While the new year is young Reliefwatch has already added a new partner! They recently joined forces with RTI International and the government of Benin (sandwiched between the countries of Togo & Nigeria if you're wondering #themoreyouknow) to start tracking their vaccine distribution process.
Their goal is to create 10 new partnerships before the end of the year, so if you know of any NGOs that need assistance with medical supply and disease tracking this is your startup!
If you are an investor: invest in this startup!
If you are a developer (especially with Ruby on Rails experience): Contact Daniel Yu (firstname.lastname@example.org)!
If you don't know Ruby on Rails but want to: We have applications open for our Spring Web Development program. Starts Monday, April 6th :)
By Mike McGee
on February 10, 2015
Last week on BuiltinChicago.org, Maura Gaughan published an article featuring the top 50 Chicago startups to watch in 2015. As I went through the list, I couldn't help but notice all the Starter League representation!
mRelief - Started by Rose Afriyie, Genevieve Nielsen, and Marina Goldshetyn (TSL Summer 2014)
mRelief is a Web and SMS-based tool that allows Chicago residents to check their social service eligibility. After building the prototype in our Web Development class, they have gone on to partner with the City of Chicago to get more exposure of their services. You can learn more about mRelief in their recent Chicago Tribune feature.
Rentalutions - Started by Ryan Coon (TSL Winter 2012)
Ryan created Rentalutions to help landlords enter the 21st century with property management. Rentalutions was one of the early members of 1871 and has been growing since its founding in 2012.
WeDeliver - Started by Jimmy Odom (TSL Winter 2012)
WeDeliver has been one of the hottest startups for the past two years and it's only getting hotter. Jimmy, Daniela, and the WeDeliver team powers the Chicago delivery market and is creating partnerships locally (and nationally) faster than I can write this blog post! Their newest venture is Locally (surprise), which brings amazing food and craft products directly to the doorstep of Chicago residents.
You can learn more about WeDeliver and their new product in the Chicago Tribune and on Tech Cocktail.
MU/DAI was founded before we created our school, but they have nabbed one of our inaugural students and former employees, Arvin Dang. You can learn more about Arvin's journey from The Starter League to MU/DAI on Medium.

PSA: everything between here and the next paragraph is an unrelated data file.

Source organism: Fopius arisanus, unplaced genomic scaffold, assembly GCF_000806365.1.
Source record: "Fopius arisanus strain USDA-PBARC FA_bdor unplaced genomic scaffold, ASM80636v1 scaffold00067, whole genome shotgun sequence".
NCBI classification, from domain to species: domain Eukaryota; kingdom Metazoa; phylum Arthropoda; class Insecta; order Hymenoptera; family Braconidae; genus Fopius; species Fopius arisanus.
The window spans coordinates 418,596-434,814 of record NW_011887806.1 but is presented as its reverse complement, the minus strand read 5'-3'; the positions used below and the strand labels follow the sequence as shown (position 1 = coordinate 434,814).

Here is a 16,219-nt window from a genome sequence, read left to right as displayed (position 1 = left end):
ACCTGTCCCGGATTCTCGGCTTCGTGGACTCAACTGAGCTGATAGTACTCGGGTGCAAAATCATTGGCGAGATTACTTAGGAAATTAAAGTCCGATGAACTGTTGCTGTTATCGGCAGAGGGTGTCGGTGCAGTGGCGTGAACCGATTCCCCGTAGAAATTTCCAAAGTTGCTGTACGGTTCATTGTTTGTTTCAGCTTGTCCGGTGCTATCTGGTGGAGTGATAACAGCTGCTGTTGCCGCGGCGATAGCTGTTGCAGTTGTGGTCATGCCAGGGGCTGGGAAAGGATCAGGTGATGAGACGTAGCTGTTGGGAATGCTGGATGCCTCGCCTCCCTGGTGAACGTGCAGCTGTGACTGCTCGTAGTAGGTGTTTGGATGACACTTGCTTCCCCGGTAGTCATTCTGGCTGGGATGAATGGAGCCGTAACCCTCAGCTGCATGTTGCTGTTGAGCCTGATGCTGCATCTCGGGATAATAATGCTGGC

PrettyQuick - Like MU/DAI, PrettyQuick was not built by a Starter League alum, they have received technical help from Mark Richman (TSL Summer 2013) and the Web Development company 3Binary, formed by Starter League alums Greg Williams, John Contreras, and Jordan Leigh.
Extra startup note: Members of the 3Binary team have now switched their focus to Matchup, a competitive fitness tracking platform helping friends, family members, and co-workers lead more active lifestyles. In November 2014, the Matchup team announced a funding round of 800k to help "reinvent company wellness programs and draw them away from outdated company services with surveys and clunky pedometers to current smart, wearable devices." You can learn more about Matchup in their Built in Chicago feature.
We are incredibly proud of what these alumni have accomplished since graduating from The Starter League. What's special is that these alumni represent the transformation that over 1,000 other people have taken since coming to our school. They've come from all different walks of life (journalism, retail, banking, construction, education, etc.), but with the same goals. To reinvent themselves, and solve problems they care about.
Congrats to what they have done and what they will do in the future.
By Mike McGee
on February 6, 2015
I'm in my mid-20s, but my mind has advanced decades with all the meetings I've been in. Now this is not a post about how to cancel meetings forever (sorry), but how to give yourself more comfort in future meetings.
Have you ever been 5-10 minutes late for a meeting?
Ok that wasn't really a question. Everyone reading this has been late for a meeting so stop lying to yourselves.
What are some factors to being late?
- Overbooking commitments
- Underestimating how long it takes to travel a meeting
- Addicted to making a meeting right on time (ok, you're weird)
Let's focus on the first two.
1. Overbooking - How many times have you setup back-to-back, or back-to-back-to-back, or in my case at Northwestern, back-to-back-to-back-to-back-to-back-to-back-to-back meetings? Ok avoid that last one.
Of course those meetings are 60 minutes, (because EVERY meeting needs to be 60 minutes long), which would result in me always being late.
Give yourself 15 minutes.
Instead of scheduling a meeting from 10-11am, why do you don't schedule it from 10-10:45am? For one, you can probably get that meeting done in 45 minutes, and it gives you 15 minutes to move to the next task or meeting.
2. Underestimating time - This is my big issue.
Oh yeah I can get this done 20 minutes before the meeting... "Oh crap it's 11:01am gotta go!"
Oh yeah it will only take me 12 minutes to walk to the meeting... WHERE DID ALL THIS SNOW COME FROM? 20 minutes later... "Hello everyone."
Give yourself 15 minutes.
Instead of starting a meeting at 10am, start at 10:15am. This 15-minute buffer allows you more time to transition (either with a task or travel) to your next meeting.
I've been doing this for the past few months and have had great results.
And the beauty of all this is the space time continuum has not fallen apart due to not starting a meeting on the hour! People are fine with it!
Who knows, maybe you are helping the group you're meeting with as well.